This trail is the centerpiece of the national monument. Start by picking up a guide at the visitor center and first checking out the covered exhibits directly behind the visitor center. The guide will have explanations of the different sites marked by a series of numbered posts along the trail. The Petrified Forest Loop can be hiked in any direction. The trail leads into the ancient bed of Florissant Lake, an area rich in silica that settled in layers to fossilize plants and insects throughout this area.

winding trail across meadow at florissant fossil beds in colorado

Along the trail, you'll pass through open meadow and wooded areas. Fences mark protected stumps of the giant petrified trees that once dominated this high plains environment. Geologists believe volcanic eruptions triggered mudslides that covered the prehistoric forest floor. That mud was rich in silica-based minerals that soaked the wood, eventually replacing its organic material and fossilizing it.

Eventually, the trail will take you to the Big Stump, the largest of the petrified trees not removed by early collectors. When here, take your phone out and turn on the ruler tool. Mark the base of the tree, then extend your phone into the air until it marks 250 feet. That will give you an idea of the size of these trees.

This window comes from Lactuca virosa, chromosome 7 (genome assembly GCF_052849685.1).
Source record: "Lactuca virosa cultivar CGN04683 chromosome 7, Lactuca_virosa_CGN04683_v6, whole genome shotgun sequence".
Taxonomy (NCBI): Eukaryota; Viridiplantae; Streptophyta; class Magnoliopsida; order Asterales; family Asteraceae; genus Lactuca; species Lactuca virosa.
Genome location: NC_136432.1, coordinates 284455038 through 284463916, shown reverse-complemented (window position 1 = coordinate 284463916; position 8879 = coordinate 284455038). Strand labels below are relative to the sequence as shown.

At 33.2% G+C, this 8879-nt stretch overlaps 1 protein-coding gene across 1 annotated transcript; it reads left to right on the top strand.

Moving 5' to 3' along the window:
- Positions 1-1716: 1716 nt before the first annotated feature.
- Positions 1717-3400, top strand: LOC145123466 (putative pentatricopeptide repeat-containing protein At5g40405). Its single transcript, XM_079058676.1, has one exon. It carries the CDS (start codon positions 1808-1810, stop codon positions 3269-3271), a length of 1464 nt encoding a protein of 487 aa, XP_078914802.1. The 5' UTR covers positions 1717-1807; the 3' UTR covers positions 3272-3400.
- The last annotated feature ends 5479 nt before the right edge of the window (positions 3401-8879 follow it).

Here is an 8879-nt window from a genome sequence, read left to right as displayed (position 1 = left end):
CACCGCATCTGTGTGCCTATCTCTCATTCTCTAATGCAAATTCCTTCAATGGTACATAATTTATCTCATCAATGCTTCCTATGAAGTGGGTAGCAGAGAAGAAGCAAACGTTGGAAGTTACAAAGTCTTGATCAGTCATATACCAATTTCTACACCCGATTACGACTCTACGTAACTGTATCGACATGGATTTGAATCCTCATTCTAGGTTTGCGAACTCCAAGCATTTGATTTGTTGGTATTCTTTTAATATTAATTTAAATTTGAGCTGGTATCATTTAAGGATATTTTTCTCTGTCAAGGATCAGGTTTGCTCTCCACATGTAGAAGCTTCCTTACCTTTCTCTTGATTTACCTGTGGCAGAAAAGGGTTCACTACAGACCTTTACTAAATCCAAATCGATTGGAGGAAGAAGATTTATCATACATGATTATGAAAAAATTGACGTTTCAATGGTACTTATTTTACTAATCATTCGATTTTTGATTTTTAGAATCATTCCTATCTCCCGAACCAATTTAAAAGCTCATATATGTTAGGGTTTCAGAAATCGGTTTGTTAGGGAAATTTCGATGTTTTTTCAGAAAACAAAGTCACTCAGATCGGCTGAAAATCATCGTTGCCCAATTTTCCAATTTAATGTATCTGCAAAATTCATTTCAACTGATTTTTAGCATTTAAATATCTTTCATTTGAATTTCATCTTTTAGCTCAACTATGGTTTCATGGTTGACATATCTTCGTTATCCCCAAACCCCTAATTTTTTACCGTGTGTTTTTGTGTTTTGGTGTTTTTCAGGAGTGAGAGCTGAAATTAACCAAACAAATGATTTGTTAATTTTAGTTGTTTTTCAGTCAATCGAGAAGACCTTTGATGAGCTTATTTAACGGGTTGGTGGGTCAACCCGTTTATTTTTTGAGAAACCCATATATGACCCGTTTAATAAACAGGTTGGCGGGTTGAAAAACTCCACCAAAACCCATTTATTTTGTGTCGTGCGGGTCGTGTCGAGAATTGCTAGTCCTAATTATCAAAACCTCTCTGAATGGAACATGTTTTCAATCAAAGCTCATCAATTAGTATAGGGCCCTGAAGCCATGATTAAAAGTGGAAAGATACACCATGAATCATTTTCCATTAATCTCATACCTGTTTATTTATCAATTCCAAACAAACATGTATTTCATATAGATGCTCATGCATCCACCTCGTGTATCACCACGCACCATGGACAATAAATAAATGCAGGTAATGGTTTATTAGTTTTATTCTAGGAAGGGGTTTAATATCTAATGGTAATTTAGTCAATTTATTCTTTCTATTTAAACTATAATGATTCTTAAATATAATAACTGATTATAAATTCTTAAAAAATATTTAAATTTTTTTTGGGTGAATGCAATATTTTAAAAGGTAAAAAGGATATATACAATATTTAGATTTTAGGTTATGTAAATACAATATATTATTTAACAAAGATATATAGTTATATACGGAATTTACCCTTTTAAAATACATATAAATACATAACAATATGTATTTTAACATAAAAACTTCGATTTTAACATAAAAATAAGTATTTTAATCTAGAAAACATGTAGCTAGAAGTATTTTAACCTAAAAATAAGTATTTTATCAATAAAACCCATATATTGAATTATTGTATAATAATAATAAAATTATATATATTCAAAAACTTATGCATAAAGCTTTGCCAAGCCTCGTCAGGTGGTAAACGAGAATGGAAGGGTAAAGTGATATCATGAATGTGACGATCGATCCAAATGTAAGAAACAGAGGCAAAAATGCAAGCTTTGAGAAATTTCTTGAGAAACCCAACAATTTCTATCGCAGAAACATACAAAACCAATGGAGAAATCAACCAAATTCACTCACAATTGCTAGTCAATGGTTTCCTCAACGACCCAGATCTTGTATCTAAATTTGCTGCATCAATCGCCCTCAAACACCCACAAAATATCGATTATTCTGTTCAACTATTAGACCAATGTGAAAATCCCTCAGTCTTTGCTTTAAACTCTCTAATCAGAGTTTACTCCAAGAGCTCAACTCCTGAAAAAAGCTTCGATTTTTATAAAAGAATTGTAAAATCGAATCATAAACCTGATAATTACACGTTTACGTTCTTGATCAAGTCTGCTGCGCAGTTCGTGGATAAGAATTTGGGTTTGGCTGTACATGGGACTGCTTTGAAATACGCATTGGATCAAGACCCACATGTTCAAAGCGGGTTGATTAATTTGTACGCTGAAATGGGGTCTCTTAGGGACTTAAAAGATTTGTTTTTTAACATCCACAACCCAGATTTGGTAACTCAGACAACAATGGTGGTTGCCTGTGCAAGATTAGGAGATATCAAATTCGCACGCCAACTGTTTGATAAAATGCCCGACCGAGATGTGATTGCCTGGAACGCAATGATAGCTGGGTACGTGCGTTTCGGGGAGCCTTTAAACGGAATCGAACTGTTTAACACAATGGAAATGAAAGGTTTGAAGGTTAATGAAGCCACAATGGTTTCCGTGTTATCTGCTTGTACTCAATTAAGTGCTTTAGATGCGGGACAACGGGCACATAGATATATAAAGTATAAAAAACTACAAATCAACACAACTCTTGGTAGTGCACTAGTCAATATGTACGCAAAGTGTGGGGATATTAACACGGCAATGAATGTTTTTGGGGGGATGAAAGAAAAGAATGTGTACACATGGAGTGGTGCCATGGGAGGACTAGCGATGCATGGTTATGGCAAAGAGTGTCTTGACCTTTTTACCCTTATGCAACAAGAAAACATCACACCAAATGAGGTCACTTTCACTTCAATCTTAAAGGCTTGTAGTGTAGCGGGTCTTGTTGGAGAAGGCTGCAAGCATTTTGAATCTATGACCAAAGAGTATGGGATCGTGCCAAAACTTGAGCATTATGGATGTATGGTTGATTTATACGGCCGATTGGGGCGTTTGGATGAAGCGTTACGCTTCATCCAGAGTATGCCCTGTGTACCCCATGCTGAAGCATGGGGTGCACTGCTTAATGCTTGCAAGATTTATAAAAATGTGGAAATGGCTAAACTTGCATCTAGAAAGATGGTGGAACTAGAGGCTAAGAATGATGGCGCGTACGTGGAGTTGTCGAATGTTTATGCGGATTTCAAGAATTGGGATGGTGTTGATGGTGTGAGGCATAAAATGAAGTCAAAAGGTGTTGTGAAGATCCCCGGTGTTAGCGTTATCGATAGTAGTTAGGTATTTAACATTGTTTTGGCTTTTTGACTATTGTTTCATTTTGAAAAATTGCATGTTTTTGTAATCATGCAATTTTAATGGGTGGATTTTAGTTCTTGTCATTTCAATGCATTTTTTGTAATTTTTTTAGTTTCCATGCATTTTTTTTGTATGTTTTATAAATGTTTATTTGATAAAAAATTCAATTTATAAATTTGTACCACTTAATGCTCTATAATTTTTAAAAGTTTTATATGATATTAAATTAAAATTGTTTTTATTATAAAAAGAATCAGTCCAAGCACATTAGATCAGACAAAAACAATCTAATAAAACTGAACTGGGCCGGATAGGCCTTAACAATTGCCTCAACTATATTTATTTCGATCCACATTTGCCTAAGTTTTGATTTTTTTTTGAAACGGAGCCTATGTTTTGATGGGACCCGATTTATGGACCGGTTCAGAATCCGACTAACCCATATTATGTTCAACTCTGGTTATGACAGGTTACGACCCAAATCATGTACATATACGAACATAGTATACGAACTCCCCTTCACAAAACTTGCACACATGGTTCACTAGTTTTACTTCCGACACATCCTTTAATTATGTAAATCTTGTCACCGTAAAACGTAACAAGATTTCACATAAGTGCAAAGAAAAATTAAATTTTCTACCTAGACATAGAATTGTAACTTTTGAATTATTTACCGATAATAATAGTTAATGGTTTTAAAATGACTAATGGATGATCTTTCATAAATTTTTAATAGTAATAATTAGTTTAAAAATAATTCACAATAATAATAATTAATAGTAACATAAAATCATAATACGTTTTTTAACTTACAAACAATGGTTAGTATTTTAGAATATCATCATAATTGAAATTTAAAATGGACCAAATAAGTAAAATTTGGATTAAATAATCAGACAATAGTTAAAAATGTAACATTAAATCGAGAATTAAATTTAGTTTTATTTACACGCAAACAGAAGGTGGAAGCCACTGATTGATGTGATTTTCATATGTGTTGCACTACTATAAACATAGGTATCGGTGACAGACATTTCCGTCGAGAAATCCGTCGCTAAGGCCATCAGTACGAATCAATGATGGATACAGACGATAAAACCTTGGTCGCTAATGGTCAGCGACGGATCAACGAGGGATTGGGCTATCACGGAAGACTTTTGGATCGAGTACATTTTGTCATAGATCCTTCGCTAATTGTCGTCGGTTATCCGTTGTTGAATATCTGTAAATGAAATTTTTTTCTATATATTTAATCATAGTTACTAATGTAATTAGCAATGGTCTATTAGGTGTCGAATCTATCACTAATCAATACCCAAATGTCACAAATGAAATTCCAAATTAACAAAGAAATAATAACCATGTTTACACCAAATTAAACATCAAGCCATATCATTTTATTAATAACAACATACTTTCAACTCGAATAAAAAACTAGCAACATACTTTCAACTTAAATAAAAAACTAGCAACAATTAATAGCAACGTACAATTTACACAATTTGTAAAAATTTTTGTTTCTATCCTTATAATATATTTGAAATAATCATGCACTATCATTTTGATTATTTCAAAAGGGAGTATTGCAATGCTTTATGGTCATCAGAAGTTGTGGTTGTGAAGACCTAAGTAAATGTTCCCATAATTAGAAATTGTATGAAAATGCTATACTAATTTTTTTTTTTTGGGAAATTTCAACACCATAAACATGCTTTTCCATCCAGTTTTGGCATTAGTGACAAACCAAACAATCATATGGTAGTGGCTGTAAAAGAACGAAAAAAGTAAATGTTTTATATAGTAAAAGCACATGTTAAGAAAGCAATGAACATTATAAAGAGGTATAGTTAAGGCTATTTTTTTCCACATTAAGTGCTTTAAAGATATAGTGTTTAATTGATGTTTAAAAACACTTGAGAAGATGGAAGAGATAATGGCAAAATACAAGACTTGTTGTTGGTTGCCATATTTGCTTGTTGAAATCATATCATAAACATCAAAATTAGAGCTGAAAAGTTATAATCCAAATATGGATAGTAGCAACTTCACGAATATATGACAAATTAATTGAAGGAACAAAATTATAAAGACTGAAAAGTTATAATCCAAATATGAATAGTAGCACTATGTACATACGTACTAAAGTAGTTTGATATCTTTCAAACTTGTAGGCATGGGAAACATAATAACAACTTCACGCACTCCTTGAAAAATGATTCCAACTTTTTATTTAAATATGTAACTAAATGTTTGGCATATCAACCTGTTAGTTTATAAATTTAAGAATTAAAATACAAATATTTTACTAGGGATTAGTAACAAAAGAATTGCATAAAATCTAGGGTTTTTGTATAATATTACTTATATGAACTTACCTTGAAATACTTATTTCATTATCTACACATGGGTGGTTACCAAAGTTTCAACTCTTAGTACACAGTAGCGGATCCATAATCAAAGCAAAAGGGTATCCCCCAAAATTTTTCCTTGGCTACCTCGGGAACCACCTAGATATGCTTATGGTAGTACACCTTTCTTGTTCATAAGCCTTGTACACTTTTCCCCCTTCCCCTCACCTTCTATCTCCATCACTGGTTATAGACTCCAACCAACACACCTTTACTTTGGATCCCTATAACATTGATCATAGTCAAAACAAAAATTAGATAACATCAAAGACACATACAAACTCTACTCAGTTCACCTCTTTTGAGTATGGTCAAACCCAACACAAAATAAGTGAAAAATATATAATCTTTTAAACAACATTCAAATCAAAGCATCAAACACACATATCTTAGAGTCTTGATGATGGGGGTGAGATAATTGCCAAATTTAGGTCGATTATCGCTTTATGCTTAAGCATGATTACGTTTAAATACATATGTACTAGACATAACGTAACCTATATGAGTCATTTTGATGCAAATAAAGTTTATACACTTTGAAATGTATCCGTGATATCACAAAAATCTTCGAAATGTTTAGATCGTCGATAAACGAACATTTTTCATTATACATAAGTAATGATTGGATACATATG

The Ponderosa Loop

After the Petrified Forest Loop, head into the shade of the Ponderosa Loop. This easy, 1/2-mile trail is wheelchair accessible and made of packed, crushed gravel. This loop trail is located in the trees south of the Stump Shelter and Amphitheater. Keep your eyes peeled for Abert's Squirrels, large black squirrels that have long, pointed and tufted ears. From this trail, you can also pick up the Sawmill Trail that loops around the southwest area of the park.

giant trunks of petrified trees along petrified forest loop hike at florissant fossil beds in colorado

baby mountain goat on mount evans colorado more easy hikes

Tips & Resources for Hiking the Petrified Forest at Florissant

  • An Educational Experience: The Florissant Fossil Beds are a great place to take your family to learn about the geology of Colorado. The National Monument page provides a Hike Activities lesson plan for educators.
  • Stargazing: During most months, the park offers stargazing opportunities through their Night Sky Programs. It starts with a short ranger-led talk then turns to 90-minutes of enjoying the stars through the lens of telescopes with volunteers from the Colorado Springs Astronomical Society.
  • Trail Map: Florissant Fossil Beds Hiking Trail Map
  • Packing List: Always pack the 10 Essentials. Download our Hiking Guide to get the list and dayhiking packing checklist.